Breakfast With Lucien by Geordie Grieg (Book review)

by Alan King

Naked Man With Rat – Lucien Freud

Whatever it was the author shared with famous British figurative artist Lucien Freud at the breakfast table it definitely wasn’t sunny side up. The meal served in this brief memoir is a dark, all-you-can-shag buffet. Much of it entails Freud bloviating unapologetically about his lengthy conga-line of bed partners — many of them married to his friends or were teenage schoolmates of his daughters — and it’s not long before you feel faintly queasy.

But Geordie Grieg former editor of the Tattler, the chronicle of the British upper classes, gamely swallows everything put in front of him and barely bats a dyspeptic eyelash. The perspective is one of benign, worshipful indulgence, an attitude for which his editorship at the toff-burnishing glossy prepared him well.

Not far into the book Grieg reveals that he relentlessly pursued Freud as a subject for a magazine interview after being gobsmacked by one of his paintings (‘Man with a Rat’ — a painting of a nude, legs spread with a rat nuzzling his crotch) in the 80’s. Freud kept turning him down and it wasn’t until he suggested that Freud be photographed with his old friend and fellow painter Frank Auerbach that he finally relented. Thus began a thirty year relationship which centred around breakfasts at Clarke’s, a posh eatery in Kensington a short dodder from Freud’s home.

Freud was the Greta Garbo of the art world. His phone number was given out to only a few close friends. His mailing address was his solicitor’s office and he occasionally turned in fury on people who pointed cameras at him.

In the nineties he worked quietly with a writer on an authorized biography but eventually it became clear that there were going to be some awkward revelations. To forestall publication he wrote the author a large cheque. Another potential biographer suddenly found he had writer’s block when a group of East End gangsters showed up at his home. Bookies and gangsters were apparently a leitmotif in Freud’s life because of his addiction to horse racing and gambling. (The largest collection of his paintings belonged to Afie McLean, a Northern Irish bookmaker).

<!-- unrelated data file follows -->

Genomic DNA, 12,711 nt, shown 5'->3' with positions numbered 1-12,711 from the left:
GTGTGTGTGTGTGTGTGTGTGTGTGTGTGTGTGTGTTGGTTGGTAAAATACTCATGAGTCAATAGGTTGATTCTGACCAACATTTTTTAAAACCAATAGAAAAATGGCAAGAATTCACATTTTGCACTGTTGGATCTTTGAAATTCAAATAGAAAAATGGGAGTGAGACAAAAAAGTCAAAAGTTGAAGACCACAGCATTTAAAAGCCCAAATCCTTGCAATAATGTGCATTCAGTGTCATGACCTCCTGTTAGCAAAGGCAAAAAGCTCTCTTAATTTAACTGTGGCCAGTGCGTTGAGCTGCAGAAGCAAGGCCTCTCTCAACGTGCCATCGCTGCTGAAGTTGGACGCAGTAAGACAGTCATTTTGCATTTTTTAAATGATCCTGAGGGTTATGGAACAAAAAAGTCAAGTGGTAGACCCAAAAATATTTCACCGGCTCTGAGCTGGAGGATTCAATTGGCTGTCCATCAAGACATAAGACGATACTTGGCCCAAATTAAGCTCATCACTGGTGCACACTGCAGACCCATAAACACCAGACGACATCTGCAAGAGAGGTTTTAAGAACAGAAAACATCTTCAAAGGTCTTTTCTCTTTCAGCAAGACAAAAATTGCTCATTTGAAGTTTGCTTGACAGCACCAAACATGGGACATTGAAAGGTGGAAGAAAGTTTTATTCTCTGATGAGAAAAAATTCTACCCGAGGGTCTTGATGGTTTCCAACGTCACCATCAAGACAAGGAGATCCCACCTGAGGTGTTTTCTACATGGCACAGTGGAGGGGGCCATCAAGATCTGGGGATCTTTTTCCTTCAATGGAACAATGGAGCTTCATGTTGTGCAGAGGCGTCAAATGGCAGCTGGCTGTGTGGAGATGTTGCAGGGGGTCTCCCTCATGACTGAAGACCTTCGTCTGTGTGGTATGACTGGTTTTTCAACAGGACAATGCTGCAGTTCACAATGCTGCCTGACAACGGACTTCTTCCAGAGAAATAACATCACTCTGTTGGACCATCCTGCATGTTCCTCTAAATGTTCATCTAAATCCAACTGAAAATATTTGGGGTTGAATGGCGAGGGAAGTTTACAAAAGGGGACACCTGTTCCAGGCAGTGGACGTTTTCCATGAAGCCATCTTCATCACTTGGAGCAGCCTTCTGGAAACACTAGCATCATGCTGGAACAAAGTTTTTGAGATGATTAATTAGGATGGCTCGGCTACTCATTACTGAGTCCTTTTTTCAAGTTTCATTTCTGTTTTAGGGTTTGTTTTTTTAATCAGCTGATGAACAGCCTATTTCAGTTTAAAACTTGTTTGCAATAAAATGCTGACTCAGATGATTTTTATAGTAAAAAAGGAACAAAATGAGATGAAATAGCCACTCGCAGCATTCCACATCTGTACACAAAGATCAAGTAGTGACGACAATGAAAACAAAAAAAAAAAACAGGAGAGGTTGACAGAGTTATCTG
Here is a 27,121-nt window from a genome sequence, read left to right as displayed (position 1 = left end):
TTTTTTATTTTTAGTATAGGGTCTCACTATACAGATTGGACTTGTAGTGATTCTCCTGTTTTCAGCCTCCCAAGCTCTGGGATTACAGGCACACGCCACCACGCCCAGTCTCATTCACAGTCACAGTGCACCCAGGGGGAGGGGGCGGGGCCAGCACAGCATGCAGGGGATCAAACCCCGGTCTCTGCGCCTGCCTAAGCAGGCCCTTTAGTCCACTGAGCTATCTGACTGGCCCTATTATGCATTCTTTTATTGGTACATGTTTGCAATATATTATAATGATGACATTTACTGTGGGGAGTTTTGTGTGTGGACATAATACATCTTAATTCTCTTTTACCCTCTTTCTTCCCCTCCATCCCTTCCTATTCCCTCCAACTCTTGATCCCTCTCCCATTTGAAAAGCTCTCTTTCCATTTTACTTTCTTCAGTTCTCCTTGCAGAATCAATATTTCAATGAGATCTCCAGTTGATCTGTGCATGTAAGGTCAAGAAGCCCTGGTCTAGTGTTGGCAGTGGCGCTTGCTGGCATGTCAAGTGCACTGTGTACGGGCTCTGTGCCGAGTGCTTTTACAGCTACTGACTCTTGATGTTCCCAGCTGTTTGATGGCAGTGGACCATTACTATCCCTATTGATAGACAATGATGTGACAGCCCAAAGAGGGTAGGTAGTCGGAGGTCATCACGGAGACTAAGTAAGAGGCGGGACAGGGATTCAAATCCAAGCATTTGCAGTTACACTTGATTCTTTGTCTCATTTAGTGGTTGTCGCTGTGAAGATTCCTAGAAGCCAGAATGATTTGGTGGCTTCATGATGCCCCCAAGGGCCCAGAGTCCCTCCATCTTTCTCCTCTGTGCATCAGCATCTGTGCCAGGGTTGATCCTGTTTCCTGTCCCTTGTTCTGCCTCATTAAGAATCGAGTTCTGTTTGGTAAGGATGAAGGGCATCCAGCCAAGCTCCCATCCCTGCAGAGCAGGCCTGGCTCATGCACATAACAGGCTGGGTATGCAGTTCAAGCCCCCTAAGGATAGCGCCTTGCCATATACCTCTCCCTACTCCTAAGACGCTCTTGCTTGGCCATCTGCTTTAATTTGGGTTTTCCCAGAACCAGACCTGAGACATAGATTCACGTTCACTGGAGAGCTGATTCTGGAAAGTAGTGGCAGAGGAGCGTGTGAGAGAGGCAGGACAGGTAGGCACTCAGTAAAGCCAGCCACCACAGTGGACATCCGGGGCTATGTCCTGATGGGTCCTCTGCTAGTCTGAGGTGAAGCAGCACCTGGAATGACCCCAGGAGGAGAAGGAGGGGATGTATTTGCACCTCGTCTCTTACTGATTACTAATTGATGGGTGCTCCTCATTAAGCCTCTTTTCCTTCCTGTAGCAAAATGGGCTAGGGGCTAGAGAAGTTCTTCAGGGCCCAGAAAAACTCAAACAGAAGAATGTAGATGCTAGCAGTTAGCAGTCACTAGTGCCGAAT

Grieg somehow managed to stay in his good graces — and injury free — publishing occasional magazine pieces about him until he died at 88 in 2011. Now that he’s gone, the story as they say can be told, though it’s a safe bet that much of what is written here is only a glimmer of pentimento.

The dramatis personae is a familiar one if you’ve read Edward St. Aubyn or Evelyn Waugh though in this case of course not fictionalized. ‘Debo’, the Duchess of Devonshire, various Rothschilds and Andrew Parker Bowles (Camilla’s ex) have walk-ons.

Rich, titled, entitled, self-indulgent narcissists crowd the pages, sealed off from the world in a bubble of privilege and snobbery. Many are preposterously eager to have themselves painted by Freud, an artist whose rendering of the human figure, clothed or unclothed, can hardly be described as sympathetic. His portraits have a psychological intensity that borders on personal violation.

Why submit to one of his painterly dissections? The obvious reason is that Lucien Freud was regarded in some quarters as the greatest figurative painter of his time. He bore the surname of psychiatry’s presiding genius and who knows? your face might find immortality of a kind underneath that crusty impasto.

But revealingly, his most exploitive paintings are those of his social inferiors — the bookies, models and fame-dazzled girlfriends who found their way to his studio. Here are the splayed figures for which he is best known — genitalia front and centre. Contorted, bent bodies fixed like butterflies on a collectors panel. That’s not to say that some are not rivetting images and show immense technical skill, but one has to ask why the vast power differential between artist and model. Why for instance always the downward viewpoint, the cringe-inducing vulnerablility of his subjects? Why the pitiless gaze?

These are questions that his grandfather would surely have had a vast, multi-layered answer to and that one of his putative 30 legitimate and illegitimate children might be tempted to ask.

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